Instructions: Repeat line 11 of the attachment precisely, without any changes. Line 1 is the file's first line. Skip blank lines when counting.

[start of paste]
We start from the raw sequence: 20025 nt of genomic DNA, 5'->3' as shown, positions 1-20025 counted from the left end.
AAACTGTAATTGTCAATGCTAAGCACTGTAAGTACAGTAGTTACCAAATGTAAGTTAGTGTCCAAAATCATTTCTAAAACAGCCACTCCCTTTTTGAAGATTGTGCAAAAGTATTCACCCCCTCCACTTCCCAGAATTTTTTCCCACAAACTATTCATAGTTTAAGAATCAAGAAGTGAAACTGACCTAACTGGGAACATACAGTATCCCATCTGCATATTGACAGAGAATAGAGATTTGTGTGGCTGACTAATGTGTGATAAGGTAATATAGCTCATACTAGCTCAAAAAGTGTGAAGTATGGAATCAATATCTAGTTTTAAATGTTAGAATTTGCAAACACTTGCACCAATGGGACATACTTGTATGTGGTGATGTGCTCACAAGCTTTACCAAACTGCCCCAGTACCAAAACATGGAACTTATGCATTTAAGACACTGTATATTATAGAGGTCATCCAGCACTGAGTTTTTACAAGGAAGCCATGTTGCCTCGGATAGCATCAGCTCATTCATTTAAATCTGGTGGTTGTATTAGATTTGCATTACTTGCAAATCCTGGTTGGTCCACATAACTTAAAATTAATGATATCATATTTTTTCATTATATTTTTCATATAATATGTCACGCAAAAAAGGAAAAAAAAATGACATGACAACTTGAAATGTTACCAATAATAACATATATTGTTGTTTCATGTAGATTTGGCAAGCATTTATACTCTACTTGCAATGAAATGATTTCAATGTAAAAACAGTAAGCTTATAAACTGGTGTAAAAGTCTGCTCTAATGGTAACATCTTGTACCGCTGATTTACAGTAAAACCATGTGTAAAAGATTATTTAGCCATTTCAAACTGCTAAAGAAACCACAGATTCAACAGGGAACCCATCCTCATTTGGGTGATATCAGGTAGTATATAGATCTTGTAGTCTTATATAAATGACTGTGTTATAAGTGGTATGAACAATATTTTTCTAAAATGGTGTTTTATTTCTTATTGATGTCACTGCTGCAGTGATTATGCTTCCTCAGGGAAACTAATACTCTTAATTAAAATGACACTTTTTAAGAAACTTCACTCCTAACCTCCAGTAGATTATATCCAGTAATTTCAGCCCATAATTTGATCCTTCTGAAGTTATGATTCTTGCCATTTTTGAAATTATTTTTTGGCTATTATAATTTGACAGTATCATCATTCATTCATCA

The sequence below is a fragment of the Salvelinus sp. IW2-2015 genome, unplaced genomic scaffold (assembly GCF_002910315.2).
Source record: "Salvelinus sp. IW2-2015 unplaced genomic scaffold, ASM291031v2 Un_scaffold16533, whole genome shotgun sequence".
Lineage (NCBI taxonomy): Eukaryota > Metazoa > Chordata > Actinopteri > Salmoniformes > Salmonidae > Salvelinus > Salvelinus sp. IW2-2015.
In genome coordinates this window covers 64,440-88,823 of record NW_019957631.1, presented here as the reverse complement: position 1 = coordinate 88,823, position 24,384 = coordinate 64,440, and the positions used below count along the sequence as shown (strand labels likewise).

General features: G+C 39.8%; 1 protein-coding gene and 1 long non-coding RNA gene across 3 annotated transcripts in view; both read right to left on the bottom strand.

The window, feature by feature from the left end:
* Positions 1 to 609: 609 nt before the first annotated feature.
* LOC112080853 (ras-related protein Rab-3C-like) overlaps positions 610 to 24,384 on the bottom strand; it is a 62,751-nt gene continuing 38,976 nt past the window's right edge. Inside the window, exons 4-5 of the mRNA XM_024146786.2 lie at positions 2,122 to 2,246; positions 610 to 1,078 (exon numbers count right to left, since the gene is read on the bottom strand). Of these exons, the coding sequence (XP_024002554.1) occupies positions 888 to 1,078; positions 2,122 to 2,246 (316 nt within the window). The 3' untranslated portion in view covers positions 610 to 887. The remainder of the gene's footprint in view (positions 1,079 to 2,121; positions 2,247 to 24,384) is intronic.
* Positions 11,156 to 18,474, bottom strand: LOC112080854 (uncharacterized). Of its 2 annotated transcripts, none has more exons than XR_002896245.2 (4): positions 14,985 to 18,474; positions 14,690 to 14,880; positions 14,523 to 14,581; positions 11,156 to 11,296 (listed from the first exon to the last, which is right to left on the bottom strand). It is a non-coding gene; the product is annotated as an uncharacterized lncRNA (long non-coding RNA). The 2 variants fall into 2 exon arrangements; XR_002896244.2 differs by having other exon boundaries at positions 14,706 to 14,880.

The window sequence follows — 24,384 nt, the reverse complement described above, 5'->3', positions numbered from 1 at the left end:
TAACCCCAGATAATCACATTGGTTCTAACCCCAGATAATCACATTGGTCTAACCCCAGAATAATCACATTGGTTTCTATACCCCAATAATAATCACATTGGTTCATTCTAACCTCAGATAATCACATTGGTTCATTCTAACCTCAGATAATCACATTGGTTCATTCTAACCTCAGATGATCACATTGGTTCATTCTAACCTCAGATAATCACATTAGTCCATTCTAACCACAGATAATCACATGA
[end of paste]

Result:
* Positions 11,156 to 18,474, bottom strand: LOC112080854 (uncharacterized). Of its 2 annotated transcripts, none has more exons than XR_002896245.2 (4): positions 14,985 to 18,474; positions 14,690 to 14,880; positions 14,523 to 14,581; positions 11,156 to 11,296 (listed from the first exon to the last, which is right to left on the bottom strand). It is a non-coding gene; the product is annotated as an uncharacterized lncRNA (long non-coding RNA). The 2 variants fall into 2 exon arrangements; XR_002896244.2 differs by having other exon boundaries at positions 14,706 to 14,880.